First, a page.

Photo: Yogev Amrani
'We're very happy with our decision'.
Photo: Yogev Amrani

Brazilian family spend first Passover as Israeli Jews

Year after their arrival in Israel, a conversion and second wedding, Daniella, Alexander and Elise Melina mark their first Pesach in Israel. 'We are very excited,' they say. 'For us it is a dream come true.'

It was just a year ago that Daniella and Alexander Melina, aged 33 and 35 respectively, arrived in Israel from São Paulo, Brazil, accompanied by their three-year-old daughter, Elise. In Israel, they converted to Judaism, and on Friday they marked their first Passover in the Promised Land.



"We are very excited to celebrate Passover here in Israel, especially after our conversion," they said. "We're extremely happy and very satisfied with our move to Israel. For us, it is a dream come true."


The trio left Brazil in December 2013 and headed to Ra'anana, where they began their long-dreamed of conversion process.


According to the older Melinas, "We did not have any contacts here in Israel, except for Rabbi Eliyahu Shadmi, the director of Chabad of Ra'anana. He did not deal with conversions, so we searched for someone who could help us with the process."


Daniella, who works as a kindergarten assistant despite her MA in genetics, says that she had been taught the commandments since she was born, but she learned them without knowing their connection to Judaism.


Only after she grew up and began to research the subject, did she discover her connection to Judaism.


"I suddenly realized that the commandments I learned from my great-grandmother have a deeper meaning for me," she says.


The Melina family. (Photo: Yogev Amrani)


Daniella's great-grandmother emigrated with her family from Morocco to Brazil, where, Daniella says, it was hard for Jewish families to live by their faith, go to synagogue or take part in Jewish ceremonies.


"I knew my grandmother was probably Jewish, but it was hard to live as a Jew in the city, and the family kept the commandments as well as they could," she says.


Daniella says she spent ten years looking for the documents proving that she had a Jewish grandmother, and decided to convert when she could not find them, on the recommendation of a local rabbi.


"The rabbi told me not to give up, keep searching for the documents," she says. "At the same time, he suggested that if I wanted to, I could go through a process of conversion in Israel."


Alexander also encountered difficulties at first. He had a Jewish father, but his mother's religion was in doubt. He says he used to go to the synagogue in Brazil, but that was apparently not enough to prove his Jewishness.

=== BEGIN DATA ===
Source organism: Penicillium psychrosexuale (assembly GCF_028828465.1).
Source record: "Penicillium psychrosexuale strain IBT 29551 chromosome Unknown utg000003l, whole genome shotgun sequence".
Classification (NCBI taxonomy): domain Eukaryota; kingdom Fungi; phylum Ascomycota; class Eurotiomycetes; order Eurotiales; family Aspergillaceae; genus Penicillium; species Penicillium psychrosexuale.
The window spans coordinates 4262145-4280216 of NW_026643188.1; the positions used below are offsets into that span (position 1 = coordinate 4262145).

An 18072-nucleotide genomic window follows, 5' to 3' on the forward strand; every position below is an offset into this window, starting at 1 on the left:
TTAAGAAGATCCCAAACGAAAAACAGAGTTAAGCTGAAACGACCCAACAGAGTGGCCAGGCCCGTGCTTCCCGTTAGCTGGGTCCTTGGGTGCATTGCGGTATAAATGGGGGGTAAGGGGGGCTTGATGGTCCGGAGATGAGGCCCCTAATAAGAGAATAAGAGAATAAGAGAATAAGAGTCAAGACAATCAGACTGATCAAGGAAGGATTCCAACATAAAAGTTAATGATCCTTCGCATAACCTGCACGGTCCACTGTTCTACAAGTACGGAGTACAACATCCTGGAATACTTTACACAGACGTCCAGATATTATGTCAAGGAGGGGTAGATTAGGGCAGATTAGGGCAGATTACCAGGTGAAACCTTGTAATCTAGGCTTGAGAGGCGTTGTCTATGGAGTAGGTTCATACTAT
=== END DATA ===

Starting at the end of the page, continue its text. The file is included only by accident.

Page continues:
The couple, who began maintaining a religious lifestyle in order to start the conversion process, agreed to the rabbi's proposal and six months later moved to Israel. Ten months later, just before Passover, all three were recognized as a Jewish family.


"We were recommended a good teacher in Ra'anana and began to study twice a week. Finally we took the exam," says Alexander.


Why not convert in Brazil and not in Israel?


Daniella: "There were many reasons behind our choice to immigrate to Israel, but the main reason was because we wanted a good Jewish life that was more real."


Did you find it hard to get used to a religious way of life?


Daniella: "No, we enjoyed the studying. If you like Judaism and the commandments, it is an extraordinary and amazing experience. After we converted, we had to get marry again in a Jewish ceremony and it was an amazing wedding."


Was it hard to leave your family and friends and come alone?


"The state helped us acclimatize the first five months, but the aid stopped and it was like we were thrown in at the deep end," says Alexander, a technician by trade, who now works in a restaurant.


"I'm looking for a job in my profession, but because I do not speak the language and there is no one to guide me, it's hard. I send out resumes, but do not get a reply. It's very difficult."


Daniella: "It was very difficult when we first arrived in Israel, but we left our lives in Brazil because it was important for us to be in Israel and complete the conversion, despite all the difficulties.


"We lived at first in the absorption center in Ra'anana, on the recommendation of the Jewish Agency. Since we arrived, we have been able to connect with many people in the community, and we have a lot of friends who help us, host us and accept us with open arms. We are now building our entire life from scratch, but we are very happy and pleased with our decision."


פרסום ראשון: 04.04.15, 01:03
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